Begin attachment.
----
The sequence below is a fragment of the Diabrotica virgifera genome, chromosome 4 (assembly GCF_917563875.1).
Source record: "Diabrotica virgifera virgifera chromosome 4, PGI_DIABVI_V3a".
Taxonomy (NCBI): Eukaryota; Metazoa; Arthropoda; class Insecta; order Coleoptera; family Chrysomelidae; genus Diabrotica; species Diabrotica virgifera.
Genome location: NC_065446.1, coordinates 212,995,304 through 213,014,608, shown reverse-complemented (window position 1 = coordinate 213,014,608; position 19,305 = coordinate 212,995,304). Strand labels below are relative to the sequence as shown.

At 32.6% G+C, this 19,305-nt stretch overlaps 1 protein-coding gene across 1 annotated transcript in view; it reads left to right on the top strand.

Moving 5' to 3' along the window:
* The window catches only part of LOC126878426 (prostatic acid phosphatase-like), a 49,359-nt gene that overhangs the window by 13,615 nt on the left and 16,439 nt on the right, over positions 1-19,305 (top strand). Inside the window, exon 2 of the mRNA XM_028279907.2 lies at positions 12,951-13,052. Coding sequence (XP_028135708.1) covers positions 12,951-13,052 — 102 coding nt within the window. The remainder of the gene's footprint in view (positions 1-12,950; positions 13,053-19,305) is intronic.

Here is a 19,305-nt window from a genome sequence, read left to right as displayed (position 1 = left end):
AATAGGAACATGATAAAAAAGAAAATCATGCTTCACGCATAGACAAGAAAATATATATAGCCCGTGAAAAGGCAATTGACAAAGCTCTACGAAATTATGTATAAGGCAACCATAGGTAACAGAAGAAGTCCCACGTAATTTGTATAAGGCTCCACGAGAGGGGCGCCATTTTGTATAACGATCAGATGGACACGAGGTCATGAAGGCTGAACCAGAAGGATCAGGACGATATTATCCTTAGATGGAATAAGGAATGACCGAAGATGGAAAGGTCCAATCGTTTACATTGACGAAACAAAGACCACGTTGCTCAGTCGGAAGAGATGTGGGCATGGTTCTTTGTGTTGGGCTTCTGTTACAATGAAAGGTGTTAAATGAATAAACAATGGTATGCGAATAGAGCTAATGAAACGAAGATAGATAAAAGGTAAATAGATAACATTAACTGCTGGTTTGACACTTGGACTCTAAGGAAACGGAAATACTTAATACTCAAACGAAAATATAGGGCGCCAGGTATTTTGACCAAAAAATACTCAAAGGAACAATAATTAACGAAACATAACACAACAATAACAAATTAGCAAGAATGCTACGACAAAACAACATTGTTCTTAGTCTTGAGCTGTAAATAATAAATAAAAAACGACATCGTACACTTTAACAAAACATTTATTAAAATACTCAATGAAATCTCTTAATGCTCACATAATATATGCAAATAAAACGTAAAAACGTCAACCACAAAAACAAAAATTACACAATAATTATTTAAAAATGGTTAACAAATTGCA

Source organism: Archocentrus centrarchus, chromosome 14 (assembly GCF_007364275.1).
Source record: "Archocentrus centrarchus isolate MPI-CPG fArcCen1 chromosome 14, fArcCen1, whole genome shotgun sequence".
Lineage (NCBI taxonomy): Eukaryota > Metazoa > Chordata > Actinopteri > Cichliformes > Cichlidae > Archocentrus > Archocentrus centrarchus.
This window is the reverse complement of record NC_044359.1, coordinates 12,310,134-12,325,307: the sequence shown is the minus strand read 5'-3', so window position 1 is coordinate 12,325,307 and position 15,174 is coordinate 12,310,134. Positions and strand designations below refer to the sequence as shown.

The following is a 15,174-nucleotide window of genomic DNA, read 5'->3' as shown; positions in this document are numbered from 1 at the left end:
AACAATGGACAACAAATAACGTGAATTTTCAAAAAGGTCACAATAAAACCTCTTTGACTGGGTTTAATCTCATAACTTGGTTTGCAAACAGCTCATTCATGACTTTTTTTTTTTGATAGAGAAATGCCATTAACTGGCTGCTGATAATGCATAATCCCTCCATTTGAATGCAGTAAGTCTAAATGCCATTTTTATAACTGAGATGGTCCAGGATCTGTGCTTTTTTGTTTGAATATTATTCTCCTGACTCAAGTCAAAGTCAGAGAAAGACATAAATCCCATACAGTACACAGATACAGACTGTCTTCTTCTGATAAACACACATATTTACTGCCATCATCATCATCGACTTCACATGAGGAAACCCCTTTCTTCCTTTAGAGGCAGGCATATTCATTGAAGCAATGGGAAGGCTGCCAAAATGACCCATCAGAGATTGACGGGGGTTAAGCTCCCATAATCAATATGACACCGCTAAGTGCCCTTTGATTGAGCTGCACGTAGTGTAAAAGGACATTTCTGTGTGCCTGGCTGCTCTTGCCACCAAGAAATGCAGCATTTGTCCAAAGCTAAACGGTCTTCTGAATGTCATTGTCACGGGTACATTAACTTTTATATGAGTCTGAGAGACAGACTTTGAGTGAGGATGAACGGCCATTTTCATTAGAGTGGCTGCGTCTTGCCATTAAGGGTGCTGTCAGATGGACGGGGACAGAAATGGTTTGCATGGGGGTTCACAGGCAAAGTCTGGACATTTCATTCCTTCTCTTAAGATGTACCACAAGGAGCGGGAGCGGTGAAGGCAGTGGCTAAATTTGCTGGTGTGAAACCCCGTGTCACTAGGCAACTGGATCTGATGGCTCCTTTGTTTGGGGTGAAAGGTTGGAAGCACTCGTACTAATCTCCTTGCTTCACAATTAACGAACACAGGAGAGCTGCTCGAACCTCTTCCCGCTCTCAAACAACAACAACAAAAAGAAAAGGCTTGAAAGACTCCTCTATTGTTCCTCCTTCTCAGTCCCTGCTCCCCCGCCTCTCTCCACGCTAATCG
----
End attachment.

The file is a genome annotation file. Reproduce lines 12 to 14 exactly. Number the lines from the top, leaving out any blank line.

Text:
Lineage (NCBI taxonomy): Eukaryota > Metazoa > Chordata > Actinopteri > Cichliformes > Cichlidae > Archocentrus > Archocentrus centrarchus.
This window is the reverse complement of record NC_044359.1, coordinates 12,310,134-12,325,307: the sequence shown is the minus strand read 5'-3', so window position 1 is coordinate 12,325,307 and position 15,174 is coordinate 12,310,134. Positions and strand designations below refer to the sequence as shown.

The following is a 15,174-nucleotide window of genomic DNA, read 5'->3' as shown; positions in this document are numbered from 1 at the left end: